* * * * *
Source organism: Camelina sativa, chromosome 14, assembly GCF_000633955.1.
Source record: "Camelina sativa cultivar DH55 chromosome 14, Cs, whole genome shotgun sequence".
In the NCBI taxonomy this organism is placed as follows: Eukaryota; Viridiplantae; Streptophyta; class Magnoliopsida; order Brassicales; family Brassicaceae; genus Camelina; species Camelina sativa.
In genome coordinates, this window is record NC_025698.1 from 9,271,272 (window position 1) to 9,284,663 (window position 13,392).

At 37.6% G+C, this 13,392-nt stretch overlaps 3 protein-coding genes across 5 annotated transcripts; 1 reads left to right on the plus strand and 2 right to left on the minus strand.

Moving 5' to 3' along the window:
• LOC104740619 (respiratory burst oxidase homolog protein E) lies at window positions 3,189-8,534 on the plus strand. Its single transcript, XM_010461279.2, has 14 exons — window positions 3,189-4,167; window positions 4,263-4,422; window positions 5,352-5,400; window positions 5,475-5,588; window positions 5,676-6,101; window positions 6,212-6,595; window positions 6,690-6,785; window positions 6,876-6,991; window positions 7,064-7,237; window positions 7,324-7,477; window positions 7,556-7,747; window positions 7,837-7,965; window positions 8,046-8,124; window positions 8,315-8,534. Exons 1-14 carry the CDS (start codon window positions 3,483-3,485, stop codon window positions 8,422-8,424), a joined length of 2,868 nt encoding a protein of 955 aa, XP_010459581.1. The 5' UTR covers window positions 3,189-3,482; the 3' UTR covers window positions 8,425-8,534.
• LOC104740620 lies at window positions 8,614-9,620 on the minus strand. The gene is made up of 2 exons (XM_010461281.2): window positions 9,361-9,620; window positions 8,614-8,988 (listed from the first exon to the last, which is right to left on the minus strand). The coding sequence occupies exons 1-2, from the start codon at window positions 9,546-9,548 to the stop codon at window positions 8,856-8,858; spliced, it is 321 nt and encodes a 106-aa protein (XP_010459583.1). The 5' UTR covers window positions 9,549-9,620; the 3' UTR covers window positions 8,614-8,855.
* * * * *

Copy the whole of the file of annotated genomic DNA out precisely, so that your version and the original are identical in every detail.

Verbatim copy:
Source organism: Camelina sativa, chromosome 14, assembly GCF_000633955.1.
Source record: "Camelina sativa cultivar DH55 chromosome 14, Cs, whole genome shotgun sequence".
In the NCBI taxonomy this organism is placed as follows: Eukaryota; Viridiplantae; Streptophyta; class Magnoliopsida; order Brassicales; family Brassicaceae; genus Camelina; species Camelina sativa.
In genome coordinates, this window is record NC_025698.1 from 9,271,272 (window position 1) to 9,284,663 (window position 13,392).

At 37.6% G+C, this 13,392-nt stretch overlaps 3 protein-coding genes across 5 annotated transcripts; 1 reads left to right on the plus strand and 2 right to left on the minus strand.

Moving 5' to 3' along the window:
• LOC104740619 (respiratory burst oxidase homolog protein E) lies at window positions 3,189-8,534 on the plus strand. Its single transcript, XM_010461279.2, has 14 exons — window positions 3,189-4,167; window positions 4,263-4,422; window positions 5,352-5,400; window positions 5,475-5,588; window positions 5,676-6,101; window positions 6,212-6,595; window positions 6,690-6,785; window positions 6,876-6,991; window positions 7,064-7,237; window positions 7,324-7,477; window positions 7,556-7,747; window positions 7,837-7,965; window positions 8,046-8,124; window positions 8,315-8,534. Exons 1-14 carry the CDS (start codon window positions 3,483-3,485, stop codon window positions 8,422-8,424), a joined length of 2,868 nt encoding a protein of 955 aa, XP_010459581.1. The 5' UTR covers window positions 3,189-3,482; the 3' UTR covers window positions 8,425-8,534.
• LOC104740620 lies at window positions 8,614-9,620 on the minus strand. The gene is made up of 2 exons (XM_010461281.2): window positions 9,361-9,620; window positions 8,614-8,988 (listed from the first exon to the last, which is right to left on the minus strand). The coding sequence occupies exons 1-2, from the start codon at window positions 9,546-9,548 to the stop codon at window positions 8,856-8,858; spliced, it is 321 nt and encodes a 106-aa protein (XP_010459583.1). The 5' UTR covers window positions 9,549-9,620; the 3' UTR covers window positions 8,614-8,855.